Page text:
South African President Jacob Zuma’s bid to ban a painting in which his genitals are exposed on Thursday suffered a setback with a court saying it would not be easy to enforce any order.
Satirical artist Brett Murray’s depiction of Zuma in a Vladimir Lenin pose — branded “indecent” by Zuma’s ruling African National Congress — was vandalised on Tuesday amid a national furore.
The party on Thursday went ahead with a court application against the artist, the Goodman Gallery in Johannesburg that displayed it and the City Press newspaper which published a picture, despite the gallery closing and removing the work.
But judges were not convinced that a ban would work.
“This image is already out there on the Internet,” said Judge Fayeeza Kathree-Setiloane.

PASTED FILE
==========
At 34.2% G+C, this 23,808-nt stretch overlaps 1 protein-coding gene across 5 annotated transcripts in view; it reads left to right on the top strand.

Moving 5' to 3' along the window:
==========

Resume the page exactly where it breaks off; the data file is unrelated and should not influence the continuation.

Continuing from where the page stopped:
If a permanent interdict was granted that forbade the display of the painting or copies of it, “how will this court monitor compliance?” she asked a packed court that included several of Zuma’s children and ANC secretary general Gwede Mantashe.
Opponents say the artist’s depiction of Zuma is racist and an insult to the president, while supporters justify the painting on grounds of freedom of expression protected by the country’s constitution.
The Goodman Gallery closed indefinitely on Tuesday after two protesters smeared red and black paint over parts of the painting showing Zuma’s face and genitals. The pair appeared in court of Wednesday.
Outside the court a few hundred ANC supporters wearing the party’s green, gold and black colours sang and danced, while the trial was broadcast on a big screen.
Police cordoned off roads around the building and former ANC armed wing soldiers and riot police guarded the entrance.